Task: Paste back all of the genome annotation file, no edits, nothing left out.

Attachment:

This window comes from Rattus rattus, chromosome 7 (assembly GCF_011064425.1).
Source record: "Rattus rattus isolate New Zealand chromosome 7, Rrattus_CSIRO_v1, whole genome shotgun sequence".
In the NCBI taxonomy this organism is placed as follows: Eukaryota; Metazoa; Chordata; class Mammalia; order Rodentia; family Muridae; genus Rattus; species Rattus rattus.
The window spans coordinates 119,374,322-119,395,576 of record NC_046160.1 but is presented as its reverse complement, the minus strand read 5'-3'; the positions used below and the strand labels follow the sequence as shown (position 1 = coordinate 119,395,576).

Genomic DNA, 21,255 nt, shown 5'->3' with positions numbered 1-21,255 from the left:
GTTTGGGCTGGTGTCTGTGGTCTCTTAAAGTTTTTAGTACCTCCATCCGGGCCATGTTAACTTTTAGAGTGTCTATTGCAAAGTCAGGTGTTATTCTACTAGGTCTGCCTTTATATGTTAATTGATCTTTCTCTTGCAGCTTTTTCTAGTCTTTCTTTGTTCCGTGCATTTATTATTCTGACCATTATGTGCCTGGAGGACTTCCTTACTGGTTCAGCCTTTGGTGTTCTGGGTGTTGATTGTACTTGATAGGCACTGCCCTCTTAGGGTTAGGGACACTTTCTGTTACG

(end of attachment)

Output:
This window comes from Rattus rattus, chromosome 7 (assembly GCF_011064425.1).
Source record: "Rattus rattus isolate New Zealand chromosome 7, Rrattus_CSIRO_v1, whole genome shotgun sequence".
In the NCBI taxonomy this organism is placed as follows: Eukaryota; Metazoa; Chordata; class Mammalia; order Rodentia; family Muridae; genus Rattus; species Rattus rattus.
The window spans coordinates 119,374,322-119,395,576 of record NC_046160.1 but is presented as its reverse complement, the minus strand read 5'-3'; the positions used below and the strand labels follow the sequence as shown (position 1 = coordinate 119,395,576).

Genomic DNA, 21,255 nt, shown 5'->3' with positions numbered 1-21,255 from the left:
GTTTGGGCTGGTGTCTGTGGTCTCTTAAAGTTTTTAGTACCTCCATCCGGGCCATGTTAACTTTTAGAGTGTCTATTGCAAAGTCAGGTGTTATTCTACTAGGTCTGCCTTTATATGTTAATTGATCTTTCTCTTGCAGCTTTTTCTAGTCTTTCTTTGTTCCGTGCATTTATTATTCTGACCATTATGTGCCTGGAGGACTTCCTTACTGGTTCAGCCTTTGGTGTTCTGGGTGTTGATTGTACTTGATAGGCACTGCCCTCTTAGGGTTAGGGACACTTTCTGTTACG